# Design Principle and Methods of Construction of Masonry Structure

Masonry structures have been and continue to be designed based on the allowable stress design method (also called service load method or working stress design). In this method, a structure is proportioned (designed) to resist code-specified service loads, which are assumed to be loads that a structure might be subjected to during its service life. The allowable (or working) stresses used in design are a fraction of the accepted failure strengths of materials (viz., compressive strength of masonry and yield strength of steel reinforcement) used in design. The structure is so proportioned that actual (i.e., calculated) stresses do not exceed the allowable stresses. The basic premise of the strength method is that it results in more economical structures and provides more realistic consideration of safety. In the strength design method, the code-specified service loads (such as dead load, live load, wind load, earth pressure, fluid pressure, etc.) assumed to act on a structure are augmented by multiplying with certain factors called load factors (which are different for different loads, also called factors in some design codes), resulting in what are called factored loads. The structure is then so proportioned that its design strength, , is equal to or greater than the required strength (i.e., effects of factored loads, also sometimes referred to as demand). This simple relationship can be expressed by Eq. below: where, =strength reduction factor =resistance offered by structure (or nominal strength)

U=the required strength (i.e., effects of factored loads on the structure)

Equation (1) is a generic equation that represents the relationship between the design strength of a structure and the required strength (load effects). On the right-hand side of this equation, U represents the required strength or the effects due to loads, such as bending moment, shear force, axial force, etc., obtained from structural analysis. In specific terms of member strengths, such as moments (M), shear (V), and axial load (P), Eq. (1) can be written as follows: In Eqs. (2) to (4), subscripts n and u denote, respectively, nominal strength and the factored load effects (or demand). The strength reduction factor associated with different types of nominal strengths (moment, shear, axial load, etc.) is specified for each type of loading condition. Nominal strengths are calculated from principles of applied mechanics using factored loads, which are based on code-specified service loads.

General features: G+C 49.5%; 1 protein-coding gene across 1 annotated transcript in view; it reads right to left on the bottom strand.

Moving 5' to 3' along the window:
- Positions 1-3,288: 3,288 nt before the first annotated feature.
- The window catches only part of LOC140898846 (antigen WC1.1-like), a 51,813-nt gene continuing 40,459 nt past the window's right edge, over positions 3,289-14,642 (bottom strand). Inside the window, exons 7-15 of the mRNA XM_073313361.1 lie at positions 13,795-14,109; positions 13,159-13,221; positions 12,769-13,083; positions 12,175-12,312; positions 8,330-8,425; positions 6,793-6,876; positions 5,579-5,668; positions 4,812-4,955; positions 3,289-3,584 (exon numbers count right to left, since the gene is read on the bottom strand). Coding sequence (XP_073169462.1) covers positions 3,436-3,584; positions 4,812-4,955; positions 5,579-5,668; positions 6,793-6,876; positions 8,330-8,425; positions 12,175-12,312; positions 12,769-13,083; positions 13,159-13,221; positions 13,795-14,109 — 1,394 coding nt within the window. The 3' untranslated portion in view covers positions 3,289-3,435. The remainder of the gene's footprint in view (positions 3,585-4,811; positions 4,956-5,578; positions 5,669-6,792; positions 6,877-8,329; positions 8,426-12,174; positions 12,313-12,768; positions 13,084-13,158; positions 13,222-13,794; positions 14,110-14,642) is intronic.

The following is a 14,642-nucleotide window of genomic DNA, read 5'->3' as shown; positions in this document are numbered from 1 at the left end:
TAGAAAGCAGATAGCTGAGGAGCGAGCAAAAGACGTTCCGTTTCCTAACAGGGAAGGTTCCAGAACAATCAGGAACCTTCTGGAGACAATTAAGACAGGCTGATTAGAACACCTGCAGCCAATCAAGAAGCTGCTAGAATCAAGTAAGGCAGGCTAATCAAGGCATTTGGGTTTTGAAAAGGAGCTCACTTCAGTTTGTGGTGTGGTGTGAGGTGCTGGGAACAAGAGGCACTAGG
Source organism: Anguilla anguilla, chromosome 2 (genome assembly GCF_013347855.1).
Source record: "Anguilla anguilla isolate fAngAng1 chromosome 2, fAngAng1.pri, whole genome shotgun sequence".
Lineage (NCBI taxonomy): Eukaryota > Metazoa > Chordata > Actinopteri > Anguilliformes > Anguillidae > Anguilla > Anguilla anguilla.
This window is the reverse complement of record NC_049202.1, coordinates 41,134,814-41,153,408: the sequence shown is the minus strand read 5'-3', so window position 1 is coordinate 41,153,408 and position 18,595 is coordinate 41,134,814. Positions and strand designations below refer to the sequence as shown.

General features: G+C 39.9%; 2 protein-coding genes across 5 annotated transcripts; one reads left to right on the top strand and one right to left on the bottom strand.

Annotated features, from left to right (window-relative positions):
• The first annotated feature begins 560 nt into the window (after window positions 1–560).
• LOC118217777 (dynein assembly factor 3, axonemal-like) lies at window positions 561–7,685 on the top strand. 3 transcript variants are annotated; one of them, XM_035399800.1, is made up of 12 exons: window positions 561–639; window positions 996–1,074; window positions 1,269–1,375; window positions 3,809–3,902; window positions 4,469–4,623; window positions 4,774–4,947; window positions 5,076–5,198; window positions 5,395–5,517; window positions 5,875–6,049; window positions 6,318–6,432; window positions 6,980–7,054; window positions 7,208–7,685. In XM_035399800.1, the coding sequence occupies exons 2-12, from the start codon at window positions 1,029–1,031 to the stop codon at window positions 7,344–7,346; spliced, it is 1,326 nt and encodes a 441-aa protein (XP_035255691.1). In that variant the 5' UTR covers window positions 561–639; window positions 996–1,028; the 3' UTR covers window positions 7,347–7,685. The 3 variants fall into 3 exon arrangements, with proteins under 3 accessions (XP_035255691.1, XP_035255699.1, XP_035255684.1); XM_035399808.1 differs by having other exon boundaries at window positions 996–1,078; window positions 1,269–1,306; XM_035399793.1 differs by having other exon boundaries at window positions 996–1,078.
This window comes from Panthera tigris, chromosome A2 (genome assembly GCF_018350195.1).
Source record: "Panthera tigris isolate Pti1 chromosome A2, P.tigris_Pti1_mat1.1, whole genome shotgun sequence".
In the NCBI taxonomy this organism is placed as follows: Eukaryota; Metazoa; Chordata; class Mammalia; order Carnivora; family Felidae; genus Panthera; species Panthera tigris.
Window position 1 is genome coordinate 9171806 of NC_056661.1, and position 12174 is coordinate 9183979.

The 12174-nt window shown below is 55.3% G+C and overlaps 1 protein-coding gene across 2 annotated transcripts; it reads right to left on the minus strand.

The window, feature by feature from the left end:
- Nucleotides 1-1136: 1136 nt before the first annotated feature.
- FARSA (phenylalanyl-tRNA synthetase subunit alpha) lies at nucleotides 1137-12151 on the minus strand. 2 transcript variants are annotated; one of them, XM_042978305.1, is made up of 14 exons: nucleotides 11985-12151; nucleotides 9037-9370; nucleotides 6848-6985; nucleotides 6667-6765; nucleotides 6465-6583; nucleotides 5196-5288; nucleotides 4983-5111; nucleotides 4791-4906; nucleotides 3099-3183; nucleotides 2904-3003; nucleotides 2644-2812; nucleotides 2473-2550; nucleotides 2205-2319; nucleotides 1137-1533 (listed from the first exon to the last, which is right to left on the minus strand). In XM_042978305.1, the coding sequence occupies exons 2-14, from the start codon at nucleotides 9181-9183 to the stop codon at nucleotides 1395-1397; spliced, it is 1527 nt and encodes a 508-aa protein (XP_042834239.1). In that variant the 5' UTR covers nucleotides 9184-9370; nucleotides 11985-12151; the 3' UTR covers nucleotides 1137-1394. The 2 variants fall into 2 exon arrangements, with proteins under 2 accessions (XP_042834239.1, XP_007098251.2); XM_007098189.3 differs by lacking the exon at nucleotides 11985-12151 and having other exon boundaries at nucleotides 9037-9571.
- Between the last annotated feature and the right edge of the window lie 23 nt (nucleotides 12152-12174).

There are many good reasons for applying strength reduction factors to nominal strengths:

1.Actual loads might be different from those assumed in design calculations.

2.Actual load distribution in a structure might be different from that assumed in design.

3.Actual member dimensions might be different than assumed in design calculations.

4.Actual material strengths might be different from those assumed/specified in design.

5.The assumptions and simplifications assumed in design might result in load effects (moment, shear, axial loads, etc.) different from those actually acting on the structure.

6.Actual structural behavior might be different (usually is) owing to the presence of redundancies (influence of rigidity provided by nonstructural members is ignored in structural analysis).

7.Reinforcement might not be in the same exact position as specified by the designer.

To account for these uncertainties, the nominal strength of a member is reduced by multiplying it with the strength reduction factor ; its value depends on member loads, such as moment, shear, compression, etc.